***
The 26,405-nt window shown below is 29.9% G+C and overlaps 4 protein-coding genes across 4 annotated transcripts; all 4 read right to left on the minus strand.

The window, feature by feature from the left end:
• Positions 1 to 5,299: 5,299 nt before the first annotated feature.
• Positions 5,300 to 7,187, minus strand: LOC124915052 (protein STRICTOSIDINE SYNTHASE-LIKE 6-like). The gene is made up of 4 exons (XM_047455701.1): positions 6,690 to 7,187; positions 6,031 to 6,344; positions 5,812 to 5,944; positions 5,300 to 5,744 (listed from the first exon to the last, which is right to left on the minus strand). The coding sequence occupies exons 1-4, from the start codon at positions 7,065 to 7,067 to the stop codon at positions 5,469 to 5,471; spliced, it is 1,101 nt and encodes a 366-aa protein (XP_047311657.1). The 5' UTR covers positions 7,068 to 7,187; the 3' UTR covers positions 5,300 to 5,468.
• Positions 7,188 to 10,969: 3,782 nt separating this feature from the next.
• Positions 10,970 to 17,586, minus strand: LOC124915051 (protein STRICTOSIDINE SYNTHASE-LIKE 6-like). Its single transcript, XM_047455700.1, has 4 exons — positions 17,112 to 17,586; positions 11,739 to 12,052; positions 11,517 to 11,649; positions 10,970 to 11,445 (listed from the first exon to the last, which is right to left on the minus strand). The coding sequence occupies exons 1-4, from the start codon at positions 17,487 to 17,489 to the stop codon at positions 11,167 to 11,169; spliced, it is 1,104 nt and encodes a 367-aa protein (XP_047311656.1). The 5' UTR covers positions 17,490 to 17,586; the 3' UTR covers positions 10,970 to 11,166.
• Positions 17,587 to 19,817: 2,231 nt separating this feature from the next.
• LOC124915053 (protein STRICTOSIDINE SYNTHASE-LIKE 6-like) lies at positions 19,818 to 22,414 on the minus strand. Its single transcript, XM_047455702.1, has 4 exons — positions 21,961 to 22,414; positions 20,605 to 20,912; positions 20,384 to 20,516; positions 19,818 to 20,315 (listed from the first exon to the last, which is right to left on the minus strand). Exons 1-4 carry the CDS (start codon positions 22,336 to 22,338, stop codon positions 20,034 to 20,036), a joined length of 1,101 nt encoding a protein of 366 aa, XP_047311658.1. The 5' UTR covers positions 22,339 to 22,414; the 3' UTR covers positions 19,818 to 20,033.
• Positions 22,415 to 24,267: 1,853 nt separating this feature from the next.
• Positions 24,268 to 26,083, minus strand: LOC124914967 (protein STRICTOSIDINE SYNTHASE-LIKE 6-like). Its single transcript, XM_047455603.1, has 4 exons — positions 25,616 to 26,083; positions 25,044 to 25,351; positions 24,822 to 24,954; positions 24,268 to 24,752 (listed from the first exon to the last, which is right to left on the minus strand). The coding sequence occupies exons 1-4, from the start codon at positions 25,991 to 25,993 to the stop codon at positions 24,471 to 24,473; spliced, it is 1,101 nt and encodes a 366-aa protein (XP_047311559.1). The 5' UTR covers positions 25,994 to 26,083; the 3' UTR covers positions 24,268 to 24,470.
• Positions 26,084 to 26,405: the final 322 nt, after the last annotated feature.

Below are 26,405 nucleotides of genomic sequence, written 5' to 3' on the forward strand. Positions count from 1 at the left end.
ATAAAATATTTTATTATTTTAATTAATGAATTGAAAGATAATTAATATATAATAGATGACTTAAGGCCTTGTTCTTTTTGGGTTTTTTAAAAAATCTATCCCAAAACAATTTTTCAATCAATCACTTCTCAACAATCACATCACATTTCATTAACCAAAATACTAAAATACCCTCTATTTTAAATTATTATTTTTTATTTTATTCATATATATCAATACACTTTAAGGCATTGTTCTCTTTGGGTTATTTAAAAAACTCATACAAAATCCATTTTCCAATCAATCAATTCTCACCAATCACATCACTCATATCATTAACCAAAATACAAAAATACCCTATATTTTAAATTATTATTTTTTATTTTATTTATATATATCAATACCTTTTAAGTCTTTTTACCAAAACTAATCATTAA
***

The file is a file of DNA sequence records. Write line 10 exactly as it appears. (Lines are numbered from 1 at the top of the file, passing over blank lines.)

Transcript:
• Positions 24,268 to 26,083, minus strand: LOC124914967 (protein STRICTOSIDINE SYNTHASE-LIKE 6-like). Its single transcript, XM_047455603.1, has 4 exons — positions 25,616 to 26,083; positions 25,044 to 25,351; positions 24,822 to 24,954; positions 24,268 to 24,752 (listed from the first exon to the last, which is right to left on the minus strand). The coding sequence occupies exons 1-4, from the start codon at positions 25,991 to 25,993 to the stop codon at positions 24,471 to 24,473; spliced, it is 1,101 nt and encodes a 366-aa protein (XP_047311559.1). The 5' UTR covers positions 25,994 to 26,083; the 3' UTR covers positions 24,268 to 24,470.